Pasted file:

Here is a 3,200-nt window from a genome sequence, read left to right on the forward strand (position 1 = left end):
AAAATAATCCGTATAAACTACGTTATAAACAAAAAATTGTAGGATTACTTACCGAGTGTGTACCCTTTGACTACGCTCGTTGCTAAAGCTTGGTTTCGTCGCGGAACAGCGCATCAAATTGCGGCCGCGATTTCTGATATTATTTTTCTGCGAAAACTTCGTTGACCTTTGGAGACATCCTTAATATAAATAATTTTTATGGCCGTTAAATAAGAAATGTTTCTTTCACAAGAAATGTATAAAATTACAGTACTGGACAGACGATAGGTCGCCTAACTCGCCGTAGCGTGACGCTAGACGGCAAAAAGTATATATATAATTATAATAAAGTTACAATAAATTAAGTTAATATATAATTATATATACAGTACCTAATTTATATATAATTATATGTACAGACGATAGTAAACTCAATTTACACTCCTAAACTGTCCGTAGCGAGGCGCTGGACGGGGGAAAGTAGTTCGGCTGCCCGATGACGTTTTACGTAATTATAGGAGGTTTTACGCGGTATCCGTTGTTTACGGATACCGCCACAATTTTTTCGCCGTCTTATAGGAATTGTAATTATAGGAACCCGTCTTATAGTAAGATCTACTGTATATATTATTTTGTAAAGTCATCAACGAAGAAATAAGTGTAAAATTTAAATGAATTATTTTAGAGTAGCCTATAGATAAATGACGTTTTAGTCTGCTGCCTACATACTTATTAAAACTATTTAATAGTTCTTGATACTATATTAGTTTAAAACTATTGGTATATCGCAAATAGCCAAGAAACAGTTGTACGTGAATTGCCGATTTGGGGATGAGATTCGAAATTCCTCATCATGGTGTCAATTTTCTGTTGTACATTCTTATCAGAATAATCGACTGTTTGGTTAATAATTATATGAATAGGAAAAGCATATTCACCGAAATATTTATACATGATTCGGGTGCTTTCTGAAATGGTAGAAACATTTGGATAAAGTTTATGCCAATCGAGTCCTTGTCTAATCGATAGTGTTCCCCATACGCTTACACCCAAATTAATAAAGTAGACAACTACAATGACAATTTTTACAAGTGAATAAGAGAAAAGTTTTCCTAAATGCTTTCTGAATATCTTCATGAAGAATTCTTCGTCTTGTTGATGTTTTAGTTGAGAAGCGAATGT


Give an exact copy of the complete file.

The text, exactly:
Here is a 3,200-nt window from a genome sequence, read left to right on the forward strand (position 1 = left end):
AAAATAATCCGTATAAACTACGTTATAAACAAAAAATTGTAGGATTACTTACCGAGTGTGTACCCTTTGACTACGCTCGTTGCTAAAGCTTGGTTTCGTCGCGGAACAGCGCATCAAATTGCGGCCGCGATTTCTGATATTATTTTTCTGCGAAAACTTCGTTGACCTTTGGAGACATCCTTAATATAAATAATTTTTATGGCCGTTAAATAAGAAATGTTTCTTTCACAAGAAATGTATAAAATTACAGTACTGGACAGACGATAGGTCGCCTAACTCGCCGTAGCGTGACGCTAGACGGCAAAAAGTATATATATAATTATAATAAAGTTACAATAAATTAAGTTAATATATAATTATATATACAGTACCTAATTTATATATAATTATATGTACAGACGATAGTAAACTCAATTTACACTCCTAAACTGTCCGTAGCGAGGCGCTGGACGGGGGAAAGTAGTTCGGCTGCCCGATGACGTTTTACGTAATTATAGGAGGTTTTACGCGGTATCCGTTGTTTACGGATACCGCCACAATTTTTTCGCCGTCTTATAGGAATTGTAATTATAGGAACCCGTCTTATAGTAAGATCTACTGTATATATTATTTTGTAAAGTCATCAACGAAGAAATAAGTGTAAAATTTAAATGAATTATTTTAGAGTAGCCTATAGATAAATGACGTTTTAGTCTGCTGCCTACATACTTATTAAAACTATTTAATAGTTCTTGATACTATATTAGTTTAAAACTATTGGTATATCGCAAATAGCCAAGAAACAGTTGTACGTGAATTGCCGATTTGGGGATGAGATTCGAAATTCCTCATCATGGTGTCAATTTTCTGTTGTACATTCTTATCAGAATAATCGACTGTTTGGTTAATAATTATATGAATAGGAAAAGCATATTCACCGAAATATTTATACATGATTCGGGTGCTTTCTGAAATGGTAGAAACATTTGGATAAAGTTTATGCCAATCGAGTCCTTGTCTAATCGATAGTGTTCCCCATACGCTTACACCCAAATTAATAAAGTAGACAACTACAATGACAATTTTTACAAGTGAATAAGAGAAAAGTTTTCCTAAATGCTTTCTGAATATCTTCATGAAGAATTCTTCGTCTTGTTGATGTTTTAGTTGAGAAGCGAATGT